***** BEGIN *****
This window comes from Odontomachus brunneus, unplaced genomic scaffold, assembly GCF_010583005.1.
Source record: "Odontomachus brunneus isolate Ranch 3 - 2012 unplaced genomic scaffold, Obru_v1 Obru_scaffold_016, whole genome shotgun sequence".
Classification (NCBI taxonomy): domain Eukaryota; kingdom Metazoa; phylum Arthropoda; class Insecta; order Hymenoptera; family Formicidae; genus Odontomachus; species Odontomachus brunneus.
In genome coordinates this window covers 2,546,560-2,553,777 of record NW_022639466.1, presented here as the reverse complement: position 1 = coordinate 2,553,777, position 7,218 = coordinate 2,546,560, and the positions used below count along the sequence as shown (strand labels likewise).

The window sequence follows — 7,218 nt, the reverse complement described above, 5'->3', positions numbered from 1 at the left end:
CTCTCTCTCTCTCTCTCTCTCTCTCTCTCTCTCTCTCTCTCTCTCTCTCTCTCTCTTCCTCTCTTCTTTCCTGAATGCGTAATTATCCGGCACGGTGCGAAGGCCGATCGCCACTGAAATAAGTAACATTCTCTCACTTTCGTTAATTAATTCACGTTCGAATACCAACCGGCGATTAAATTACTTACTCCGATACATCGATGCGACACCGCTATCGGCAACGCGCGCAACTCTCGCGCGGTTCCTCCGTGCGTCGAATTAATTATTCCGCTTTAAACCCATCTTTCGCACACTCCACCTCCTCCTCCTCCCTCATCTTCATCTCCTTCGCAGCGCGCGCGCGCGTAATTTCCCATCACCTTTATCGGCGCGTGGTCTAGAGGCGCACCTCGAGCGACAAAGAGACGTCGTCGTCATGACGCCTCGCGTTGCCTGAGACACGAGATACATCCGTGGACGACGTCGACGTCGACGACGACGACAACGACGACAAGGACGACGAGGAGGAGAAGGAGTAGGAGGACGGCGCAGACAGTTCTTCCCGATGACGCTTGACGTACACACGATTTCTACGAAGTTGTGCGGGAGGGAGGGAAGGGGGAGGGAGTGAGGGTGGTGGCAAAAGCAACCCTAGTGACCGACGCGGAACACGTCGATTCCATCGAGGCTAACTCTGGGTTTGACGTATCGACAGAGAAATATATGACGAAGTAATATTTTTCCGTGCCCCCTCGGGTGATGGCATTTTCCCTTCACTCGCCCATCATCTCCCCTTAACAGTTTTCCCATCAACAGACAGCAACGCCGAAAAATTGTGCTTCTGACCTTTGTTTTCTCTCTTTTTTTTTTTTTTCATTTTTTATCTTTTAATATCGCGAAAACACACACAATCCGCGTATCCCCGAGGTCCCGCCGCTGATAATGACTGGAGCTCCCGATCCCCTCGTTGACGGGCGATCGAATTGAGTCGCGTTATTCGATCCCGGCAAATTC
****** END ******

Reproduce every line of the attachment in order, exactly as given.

This window comes from Odontomachus brunneus, unplaced genomic scaffold, assembly GCF_010583005.1.
Source record: "Odontomachus brunneus isolate Ranch 3 - 2012 unplaced genomic scaffold, Obru_v1 Obru_scaffold_016, whole genome shotgun sequence".
Classification (NCBI taxonomy): domain Eukaryota; kingdom Metazoa; phylum Arthropoda; class Insecta; order Hymenoptera; family Formicidae; genus Odontomachus; species Odontomachus brunneus.
In genome coordinates this window covers 2,546,560-2,553,777 of record NW_022639466.1, presented here as the reverse complement: position 1 = coordinate 2,553,777, position 7,218 = coordinate 2,546,560, and the positions used below count along the sequence as shown (strand labels likewise).

The window sequence follows — 7,218 nt, the reverse complement described above, 5'->3', positions numbered from 1 at the left end:
CTCTCTCTCTCTCTCTCTCTCTCTCTCTCTCTCTCTCTCTCTCTCTCTCTCTCTCTTCCTCTCTTCTTTCCTGAATGCGTAATTATCCGGCACGGTGCGAAGGCCGATCGCCACTGAAATAAGTAACATTCTCTCACTTTCGTTAATTAATTCACGTTCGAATACCAACCGGCGATTAAATTACTTACTCCGATACATCGATGCGACACCGCTATCGGCAACGCGCGCAACTCTCGCGCGGTTCCTCCGTGCGTCGAATTAATTATTCCGCTTTAAACCCATCTTTCGCACACTCCACCTCCTCCTCCTCCCTCATCTTCATCTCCTTCGCAGCGCGCGCGCGCGTAATTTCCCATCACCTTTATCGGCGCGTGGTCTAGAGGCGCACCTCGAGCGACAAAGAGACGTCGTCGTCATGACGCCTCGCGTTGCCTGAGACACGAGATACATCCGTGGACGACGTCGACGTCGACGACGACGACAACGACGACAAGGACGACGAGGAGGAGAAGGAGTAGGAGGACGGCGCAGACAGTTCTTCCCGATGACGCTTGACGTACACACGATTTCTACGAAGTTGTGCGGGAGGGAGGGAAGGGGGAGGGAGTGAGGGTGGTGGCAAAAGCAACCCTAGTGACCGACGCGGAACACGTCGATTCCATCGAGGCTAACTCTGGGTTTGACGTATCGACAGAGAAATATATGACGAAGTAATATTTTTCCGTGCCCCCTCGGGTGATGGCATTTTCCCTTCACTCGCCCATCATCTCCCCTTAACAGTTTTCCCATCAACAGACAGCAACGCCGAAAAATTGTGCTTCTGACCTTTGTTTTCTCTCTTTTTTTTTTTTTTCATTTTTTATCTTTTAATATCGCGAAAACACACACAATCCGCGTATCCCCGAGGTCCCGCCGCTGATAATGACTGGAGCTCCCGATCCCCTCGTTGACGGGCGATCGAATTGAGTCGCGTTATTCGATCCCGGCAAATTC